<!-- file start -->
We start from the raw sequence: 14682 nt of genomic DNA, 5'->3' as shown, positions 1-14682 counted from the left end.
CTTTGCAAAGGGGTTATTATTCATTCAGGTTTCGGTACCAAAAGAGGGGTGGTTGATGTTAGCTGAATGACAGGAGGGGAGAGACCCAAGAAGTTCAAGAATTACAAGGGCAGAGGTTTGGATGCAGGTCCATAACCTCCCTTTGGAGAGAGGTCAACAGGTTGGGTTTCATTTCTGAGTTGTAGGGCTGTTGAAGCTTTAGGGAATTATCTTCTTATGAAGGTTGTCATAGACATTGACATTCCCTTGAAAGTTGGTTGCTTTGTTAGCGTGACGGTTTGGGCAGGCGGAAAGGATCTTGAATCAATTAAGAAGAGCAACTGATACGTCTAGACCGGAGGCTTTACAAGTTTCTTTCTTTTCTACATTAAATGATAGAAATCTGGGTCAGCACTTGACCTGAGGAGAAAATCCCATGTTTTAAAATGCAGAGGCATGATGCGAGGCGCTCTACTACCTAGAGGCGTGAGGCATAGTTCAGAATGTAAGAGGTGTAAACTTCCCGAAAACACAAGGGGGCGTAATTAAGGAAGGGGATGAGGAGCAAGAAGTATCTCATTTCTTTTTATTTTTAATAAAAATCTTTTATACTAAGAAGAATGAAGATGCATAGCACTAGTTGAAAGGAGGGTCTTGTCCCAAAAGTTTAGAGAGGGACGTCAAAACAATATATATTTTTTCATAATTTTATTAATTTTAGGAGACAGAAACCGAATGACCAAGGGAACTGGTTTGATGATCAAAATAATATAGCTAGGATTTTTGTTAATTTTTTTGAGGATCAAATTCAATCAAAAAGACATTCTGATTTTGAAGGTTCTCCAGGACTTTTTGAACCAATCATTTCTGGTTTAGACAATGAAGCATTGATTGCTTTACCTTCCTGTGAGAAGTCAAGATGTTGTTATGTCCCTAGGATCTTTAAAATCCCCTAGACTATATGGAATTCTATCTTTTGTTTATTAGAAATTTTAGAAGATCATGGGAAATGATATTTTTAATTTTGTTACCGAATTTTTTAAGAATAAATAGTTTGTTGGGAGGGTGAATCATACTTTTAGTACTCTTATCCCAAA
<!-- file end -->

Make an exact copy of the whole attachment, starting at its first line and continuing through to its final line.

We start from the raw sequence: 14682 nt of genomic DNA, 5'->3' as shown, positions 1-14682 counted from the left end.
CTTTGCAAAGGGGTTATTATTCATTCAGGTTTCGGTACCAAAAGAGGGGTGGTTGATGTTAGCTGAATGACAGGAGGGGAGAGACCCAAGAAGTTCAAGAATTACAAGGGCAGAGGTTTGGATGCAGGTCCATAACCTCCCTTTGGAGAGAGGTCAACAGGTTGGGTTTCATTTCTGAGTTGTAGGGCTGTTGAAGCTTTAGGGAATTATCTTCTTATGAAGGTTGTCATAGACATTGACATTCCCTTGAAAGTTGGTTGCTTTGTTAGCGTGACGGTTTGGGCAGGCGGAAAGGATCTTGAATCAATTAAGAAGAGCAACTGATACGTCTAGACCGGAGGCTTTACAAGTTTCTTTCTTTTCTACATTAAATGATAGAAATCTGGGTCAGCACTTGACCTGAGGAGAAAATCCCATGTTTTAAAATGCAGAGGCATGATGCGAGGCGCTCTACTACCTAGAGGCGTGAGGCATAGTTCAGAATGTAAGAGGTGTAAACTTCCCGAAAACACAAGGGGGCGTAATTAAGGAAGGGGATGAGGAGCAAGAAGTATCTCATTTCTTTTTATTTTTAATAAAAATCTTTTATACTAAGAAGAATGAAGATGCATAGCACTAGTTGAAAGGAGGGTCTTGTCCCAAAAGTTTAGAGAGGGACGTCAAAACAATATATATTTTTTCATAATTTTATTAATTTTAGGAGACAGAAACCGAATGACCAAGGGAACTGGTTTGATGATCAAAATAATATAGCTAGGATTTTTGTTAATTTTTTTGAGGATCAAATTCAATCAAAAAGACATTCTGATTTTGAAGGTTCTCCAGGACTTTTTGAACCAATCATTTCTGGTTTAGACAATGAAGCATTGATTGCTTTACCTTCCTGTGAGAAGTCAAGATGTTGTTATGTCCCTAGGATCTTTAAAATCCCCTAGACTATATGGAATTCTATCTTTTGTTTATTAGAAATTTTAGAAGATCATGGGAAATGATATTTTTAATTTTGTTACCGAATTTTTTAAGAATAAATAGTTTGTTGGGAGGGTGAATCATACTTTTAGTACTCTTATCCCAAA